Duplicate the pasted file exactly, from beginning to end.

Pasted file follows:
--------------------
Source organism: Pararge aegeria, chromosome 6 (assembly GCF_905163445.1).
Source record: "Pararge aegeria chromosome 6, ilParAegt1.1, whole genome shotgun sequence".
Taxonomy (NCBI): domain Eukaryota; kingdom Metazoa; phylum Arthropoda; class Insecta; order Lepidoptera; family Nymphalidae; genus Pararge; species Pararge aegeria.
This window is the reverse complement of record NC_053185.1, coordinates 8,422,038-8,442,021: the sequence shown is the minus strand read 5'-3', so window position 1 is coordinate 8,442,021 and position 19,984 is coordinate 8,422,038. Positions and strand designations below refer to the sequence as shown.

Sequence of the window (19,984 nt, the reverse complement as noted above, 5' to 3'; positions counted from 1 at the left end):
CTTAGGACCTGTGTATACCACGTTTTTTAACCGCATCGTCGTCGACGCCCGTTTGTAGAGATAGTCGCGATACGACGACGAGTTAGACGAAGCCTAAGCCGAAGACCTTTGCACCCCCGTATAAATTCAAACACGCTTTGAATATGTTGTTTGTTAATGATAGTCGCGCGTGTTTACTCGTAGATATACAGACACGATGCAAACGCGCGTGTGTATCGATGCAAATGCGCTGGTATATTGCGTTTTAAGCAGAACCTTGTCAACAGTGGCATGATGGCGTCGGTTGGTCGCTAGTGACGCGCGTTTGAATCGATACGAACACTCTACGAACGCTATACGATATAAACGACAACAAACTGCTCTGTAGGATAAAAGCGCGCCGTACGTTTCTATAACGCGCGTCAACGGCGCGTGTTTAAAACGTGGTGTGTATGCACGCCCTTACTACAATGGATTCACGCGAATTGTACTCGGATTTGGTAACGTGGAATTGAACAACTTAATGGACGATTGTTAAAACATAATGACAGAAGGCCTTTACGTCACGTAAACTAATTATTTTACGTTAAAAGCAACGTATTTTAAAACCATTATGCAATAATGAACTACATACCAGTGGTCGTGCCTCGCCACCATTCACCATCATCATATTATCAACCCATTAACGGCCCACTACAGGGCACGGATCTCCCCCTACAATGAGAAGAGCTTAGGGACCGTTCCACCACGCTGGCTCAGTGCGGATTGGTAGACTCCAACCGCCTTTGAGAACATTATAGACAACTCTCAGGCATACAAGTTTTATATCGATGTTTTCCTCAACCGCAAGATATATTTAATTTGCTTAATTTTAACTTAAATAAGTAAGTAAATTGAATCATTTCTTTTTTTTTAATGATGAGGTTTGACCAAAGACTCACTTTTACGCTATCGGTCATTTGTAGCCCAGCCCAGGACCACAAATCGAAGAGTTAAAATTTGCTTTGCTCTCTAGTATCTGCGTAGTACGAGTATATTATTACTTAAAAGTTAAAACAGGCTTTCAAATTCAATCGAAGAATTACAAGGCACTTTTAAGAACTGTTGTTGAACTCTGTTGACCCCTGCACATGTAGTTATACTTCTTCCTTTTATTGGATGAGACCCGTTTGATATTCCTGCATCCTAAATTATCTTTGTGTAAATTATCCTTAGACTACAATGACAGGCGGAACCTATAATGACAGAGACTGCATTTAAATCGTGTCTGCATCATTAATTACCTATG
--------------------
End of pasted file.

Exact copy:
Source organism: Pararge aegeria, chromosome 6 (assembly GCF_905163445.1).
Source record: "Pararge aegeria chromosome 6, ilParAegt1.1, whole genome shotgun sequence".
Taxonomy (NCBI): domain Eukaryota; kingdom Metazoa; phylum Arthropoda; class Insecta; order Lepidoptera; family Nymphalidae; genus Pararge; species Pararge aegeria.
This window is the reverse complement of record NC_053185.1, coordinates 8,422,038-8,442,021: the sequence shown is the minus strand read 5'-3', so window position 1 is coordinate 8,442,021 and position 19,984 is coordinate 8,422,038. Positions and strand designations below refer to the sequence as shown.

Sequence of the window (19,984 nt, the reverse complement as noted above, 5' to 3'; positions counted from 1 at the left end):
CTTAGGACCTGTGTATACCACGTTTTTTAACCGCATCGTCGTCGACGCCCGTTTGTAGAGATAGTCGCGATACGACGACGAGTTAGACGAAGCCTAAGCCGAAGACCTTTGCACCCCCGTATAAATTCAAACACGCTTTGAATATGTTGTTTGTTAATGATAGTCGCGCGTGTTTACTCGTAGATATACAGACACGATGCAAACGCGCGTGTGTATCGATGCAAATGCGCTGGTATATTGCGTTTTAAGCAGAACCTTGTCAACAGTGGCATGATGGCGTCGGTTGGTCGCTAGTGACGCGCGTTTGAATCGATACGAACACTCTACGAACGCTATACGATATAAACGACAACAAACTGCTCTGTAGGATAAAAGCGCGCCGTACGTTTCTATAACGCGCGTCAACGGCGCGTGTTTAAAACGTGGTGTGTATGCACGCCCTTACTACAATGGATTCACGCGAATTGTACTCGGATTTGGTAACGTGGAATTGAACAACTTAATGGACGATTGTTAAAACATAATGACAGAAGGCCTTTACGTCACGTAAACTAATTATTTTACGTTAAAAGCAACGTATTTTAAAACCATTATGCAATAATGAACTACATACCAGTGGTCGTGCCTCGCCACCATTCACCATCATCATATTATCAACCCATTAACGGCCCACTACAGGGCACGGATCTCCCCCTACAATGAGAAGAGCTTAGGGACCGTTCCACCACGCTGGCTCAGTGCGGATTGGTAGACTCCAACCGCCTTTGAGAACATTATAGACAACTCTCAGGCATACAAGTTTTATATCGATGTTTTCCTCAACCGCAAGATATATTTAATTTGCTTAATTTTAACTTAAATAAGTAAGTAAATTGAATCATTTCTTTTTTTTTAATGATGAGGTTTGACCAAAGACTCACTTTTACGCTATCGGTCATTTGTAGCCCAGCCCAGGACCACAAATCGAAGAGTTAAAATTTGCTTTGCTCTCTAGTATCTGCGTAGTACGAGTATATTATTACTTAAAAGTTAAAACAGGCTTTCAAATTCAATCGAAGAATTACAAGGCACTTTTAAGAACTGTTGTTGAACTCTGTTGACCCCTGCACATGTAGTTATACTTCTTCCTTTTATTGGATGAGACCCGTTTGATATTCCTGCATCCTAAATTATCTTTGTGTAAATTATCCTTAGACTACAATGACAGGCGGAACCTATAATGACAGAGACTGCATTTAAATCGTGTCTGCATCATTAATTACCTATG